John M-oGinnis
Samuel Moore
M. 1-1. Pryor
W. B. Raferty.
Robert G. Ramsay
Cam pbell 'obertson
Sol J. Schnitz
W. 1i. Stoneman
Frederic G. Telmos
Philip M. Wagner

his haste-driven convenience, is now
thwarted by great gaping areas which'
his strident energy can't abridge; and
he no longer clamors for convenient
highways, direct from his here to his
there, but with humbled spirit is con-
tent to walk around, and by some
improvised narrow passageway to
sling into a mocking rear entrance.
His former bee-line path has become
a kind of delirious concentric curve,,
with occasional features along the
way which suggest a thoughtfully plan-
ned course for an obstacle race. What
would he not give now for a mod-I
est little forty-five degree angle to
walk leisurely and respectfully
around? And though once he peti-
tioned the gods for wider walks, to
circumvent the social proclivities of
the co-ed, what would he not give now!
for a demure eight-foot istraight-away,
however peopled, if only unobstructed
by detour bars and unmenaced by
lurching motor trucks?!
Either the aesthete or the untilitar-
ian would welcome now, by prefer-
ence, the remote days when the side-
walks were mere gravelled strips,
with a pair of boardwalk inlays to ac-
commodate single-file traffic in each
direction -- devices which certainly
were not adornment,3 to the campus,!
however much of the cherished plot
I they left undisturbed in its native
beauty-or barrenness.
Looking to the future, it is a ques-
tion which of the two contestants Ali
finally come' into his own. If recent
student growths ratios are maintain-I
ed, the campus traffic problem will)
become acute in a fairly short time,l
and not only a hetwork of broad side-
walks, but double-deck viaducts, even
overhead bridges between skyscraper
buildings, underground arcades for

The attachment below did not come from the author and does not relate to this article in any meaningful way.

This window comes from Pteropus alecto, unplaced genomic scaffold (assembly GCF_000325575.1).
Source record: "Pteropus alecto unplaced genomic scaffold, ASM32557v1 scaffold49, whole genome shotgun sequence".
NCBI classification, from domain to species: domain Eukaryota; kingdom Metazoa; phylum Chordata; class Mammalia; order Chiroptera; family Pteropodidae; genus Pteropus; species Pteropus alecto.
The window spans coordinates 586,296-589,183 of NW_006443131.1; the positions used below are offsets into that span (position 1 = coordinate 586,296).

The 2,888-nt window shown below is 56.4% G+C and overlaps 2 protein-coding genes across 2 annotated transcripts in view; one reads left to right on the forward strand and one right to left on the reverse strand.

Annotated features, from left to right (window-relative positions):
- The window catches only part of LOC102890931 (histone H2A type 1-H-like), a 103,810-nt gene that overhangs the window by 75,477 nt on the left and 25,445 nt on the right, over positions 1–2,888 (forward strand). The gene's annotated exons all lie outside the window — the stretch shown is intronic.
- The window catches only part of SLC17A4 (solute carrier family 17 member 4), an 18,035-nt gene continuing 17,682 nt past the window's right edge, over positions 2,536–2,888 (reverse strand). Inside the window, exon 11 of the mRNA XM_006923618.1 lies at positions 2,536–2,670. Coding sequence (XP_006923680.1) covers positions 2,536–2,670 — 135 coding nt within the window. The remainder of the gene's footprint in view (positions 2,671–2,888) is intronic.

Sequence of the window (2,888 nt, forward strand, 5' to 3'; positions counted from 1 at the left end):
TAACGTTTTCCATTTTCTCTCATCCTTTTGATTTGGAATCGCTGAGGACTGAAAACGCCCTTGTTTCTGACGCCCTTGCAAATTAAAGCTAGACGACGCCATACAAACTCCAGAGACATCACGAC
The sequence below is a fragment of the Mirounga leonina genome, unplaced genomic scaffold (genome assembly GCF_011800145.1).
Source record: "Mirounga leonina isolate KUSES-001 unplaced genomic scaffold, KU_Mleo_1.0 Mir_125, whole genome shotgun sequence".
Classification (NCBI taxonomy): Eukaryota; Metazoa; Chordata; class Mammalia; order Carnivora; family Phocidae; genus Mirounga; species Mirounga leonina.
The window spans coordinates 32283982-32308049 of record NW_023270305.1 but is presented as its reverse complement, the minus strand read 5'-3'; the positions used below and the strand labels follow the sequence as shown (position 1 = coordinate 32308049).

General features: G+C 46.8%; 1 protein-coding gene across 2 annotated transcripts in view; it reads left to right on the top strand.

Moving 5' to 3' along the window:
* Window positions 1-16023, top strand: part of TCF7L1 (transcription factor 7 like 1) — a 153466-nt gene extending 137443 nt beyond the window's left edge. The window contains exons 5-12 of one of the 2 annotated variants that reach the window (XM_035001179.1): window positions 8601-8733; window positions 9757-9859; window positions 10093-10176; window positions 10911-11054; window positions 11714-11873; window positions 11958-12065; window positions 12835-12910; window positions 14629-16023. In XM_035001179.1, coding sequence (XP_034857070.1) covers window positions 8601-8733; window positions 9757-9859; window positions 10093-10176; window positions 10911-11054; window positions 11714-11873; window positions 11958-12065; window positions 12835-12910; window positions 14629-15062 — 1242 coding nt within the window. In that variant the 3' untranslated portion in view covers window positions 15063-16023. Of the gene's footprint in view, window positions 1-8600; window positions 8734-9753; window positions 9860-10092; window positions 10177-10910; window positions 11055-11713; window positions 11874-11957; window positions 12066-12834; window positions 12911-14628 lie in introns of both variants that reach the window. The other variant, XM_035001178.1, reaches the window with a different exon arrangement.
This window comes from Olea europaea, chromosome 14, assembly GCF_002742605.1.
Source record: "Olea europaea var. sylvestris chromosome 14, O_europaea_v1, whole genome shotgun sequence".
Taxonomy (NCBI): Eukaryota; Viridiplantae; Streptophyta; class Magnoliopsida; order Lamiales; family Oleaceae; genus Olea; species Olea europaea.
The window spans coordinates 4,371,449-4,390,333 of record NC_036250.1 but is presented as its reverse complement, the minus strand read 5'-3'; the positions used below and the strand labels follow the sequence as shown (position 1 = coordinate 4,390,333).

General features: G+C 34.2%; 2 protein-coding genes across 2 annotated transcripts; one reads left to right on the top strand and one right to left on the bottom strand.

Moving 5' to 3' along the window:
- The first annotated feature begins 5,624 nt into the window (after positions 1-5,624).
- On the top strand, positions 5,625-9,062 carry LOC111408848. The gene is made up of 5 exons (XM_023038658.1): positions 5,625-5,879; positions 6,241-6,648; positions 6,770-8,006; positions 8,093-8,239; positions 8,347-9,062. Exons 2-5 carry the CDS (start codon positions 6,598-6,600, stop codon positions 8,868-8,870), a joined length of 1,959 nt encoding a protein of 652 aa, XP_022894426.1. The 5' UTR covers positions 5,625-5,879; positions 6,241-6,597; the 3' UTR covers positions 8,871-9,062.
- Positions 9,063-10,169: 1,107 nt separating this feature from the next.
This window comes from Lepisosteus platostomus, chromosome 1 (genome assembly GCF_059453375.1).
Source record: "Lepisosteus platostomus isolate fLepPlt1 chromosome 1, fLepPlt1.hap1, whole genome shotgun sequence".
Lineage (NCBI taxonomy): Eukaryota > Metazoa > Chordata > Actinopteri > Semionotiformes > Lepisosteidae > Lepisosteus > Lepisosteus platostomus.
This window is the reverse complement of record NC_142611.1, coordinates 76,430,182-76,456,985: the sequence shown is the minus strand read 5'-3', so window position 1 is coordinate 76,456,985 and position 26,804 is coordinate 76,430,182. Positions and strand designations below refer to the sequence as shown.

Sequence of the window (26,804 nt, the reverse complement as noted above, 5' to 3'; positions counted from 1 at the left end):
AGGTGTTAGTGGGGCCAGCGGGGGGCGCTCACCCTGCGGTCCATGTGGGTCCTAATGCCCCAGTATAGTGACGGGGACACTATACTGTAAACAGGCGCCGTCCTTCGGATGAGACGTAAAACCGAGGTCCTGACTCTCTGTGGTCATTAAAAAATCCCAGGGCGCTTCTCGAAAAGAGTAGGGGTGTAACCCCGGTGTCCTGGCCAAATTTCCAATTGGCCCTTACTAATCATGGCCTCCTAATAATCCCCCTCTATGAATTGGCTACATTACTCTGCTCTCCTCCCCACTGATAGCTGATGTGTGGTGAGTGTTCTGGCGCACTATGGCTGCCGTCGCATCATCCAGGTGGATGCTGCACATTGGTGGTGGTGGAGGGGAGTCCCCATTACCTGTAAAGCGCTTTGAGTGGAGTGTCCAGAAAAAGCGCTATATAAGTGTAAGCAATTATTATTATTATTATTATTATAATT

automobiles, and elaborate aerial sta-
tions, nay ke expected in time to
complicate the =beauty-lover'.s view.
Probably the old sidewalk conten-
tion will presently be resumed, and
will go on, as before, seemingly with-
out end. Meanwhile, however, .there is
a notable recess in the familiar con-
troversy-a lull in which the old an-
tagonists are for the time made com-
panions in misery. A wistful longing
for the comparative paradise of old-
en days almost makes' them sympa-
thetic friends. No fear of future in-
convenience or aesthetic pain pene-
trates the present gloom. From the1
point of view of either, the past was

Of trees. John Fiske, "a good recitation was!
The breeze"
called a squirt'. What uncouth or
Blew briskly as we passed a build- opprobrious epithet is applied to that -
ing grey.
A noise! "Wat's that?" I shouted, ktid of recitation today I do notf
"Hasten! Say!" know, but I am certain it is surely;Is
"'Tis nought but one the a medic i as offensive." Adv.
styles In Ann Arbor as in Cambridge,
I ~Shaking the bones." I
there is a notion somewhat current, Tr
W pI on the campus that working for a
We passed a redl-magnificence, brick---
fdced high grade is a piece of pitiful mid-
Book-shelved to eaves - Victorian conservatism. An excellent
eB:ak-sheo papedis ccasinallytak.
Enormous shadows played about and e.andnation paper is occasionally tak-
paced en as tragic evidence that the studen't'
The walls- who wrote it is a pathetic grind. Nor
are the undergraduates always the